Arizona Gardens Saguaro Cactus

The winner of the contest still hasn't come forward. We're searching for Tephyr. When she contacts me, her books are ready.
Hillside of Saguaro cactus.
Last week I attended the annual conference of the Garden Writers Association, held this year in Tucson, AZ. I've always wanted to see saguaro (pronounced sa-warr-o) cactus in its natural setting. The cactus only grows in a small region of the Sonoran Desert.

Saguaro cactus grow as seedlings underneath small trees, called "nurse-trees." Dropped as a seed by a bird, the cactus spends decades growing under the tree, eventually overtaking it. Saguaros don't begin to grow "arms" until they reach about 75 years old. So if you see one like this to the left, you can be assured it's older than 75.

Sometimes you even see one waving at you, like the one in the middle of the photo, below. These may not look especially large, but many of these cactus are 16-20 feet high and weigh upwards of a ton or more. They have extensive root systems just beneath the soil, sometimes reaching out 30 feet or more in all directions to help keep them from toppling over.

Saguaro cactus, waving.

A home landscape.
Landscaping in Tucson must be a challenge. Rainfall averages about 10 inches a year. Soil is mostly sand and gravel, very difficult to dig a hole with a regular shove. There was very little grass anywhere, in fact, all I saw over 5 days was a little strip of green in front of our hotel.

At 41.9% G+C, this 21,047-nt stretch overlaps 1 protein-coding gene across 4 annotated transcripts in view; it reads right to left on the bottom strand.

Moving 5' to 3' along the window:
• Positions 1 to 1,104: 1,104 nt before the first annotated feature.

Beautiful golden cactus.
Yucca flower top.
Plants have to be tough to grow in this climate. It can reach 120 degrees F. in the summer and doesn't freeze in the winter (except in the mountains where it snows).
Barrel cactus group, larger ones are about 50 years old.
Looking south into Nogales, Mexico. the saguaro only live at the elevation around Tucson. You may notice the valley in the distance is lower and flattens out, where crops are grown.
Prairie dogs live in the deep burrows of the ground.
When plants in this climate bloom, they are spectacular.
This isn't the kind of landscape you can touch and feel or snuggle up with. In fact, you have to be cautious about getting stuck from the many spiky, spiny plants. But the landscape is beautiful for viewing, and a very different kind of climate for growing things than I'm used to.

1 comment:

Anonymous said...

Lovely write up on Tucson. So glad you were able to visit us. I do have to note that mature saguaros are upwards of _4_ tons! 8000 pounds of stored moisture. Those giant golden barrel cacti can weigh over 300 pounds. Ideally you get them in the right spot the first time!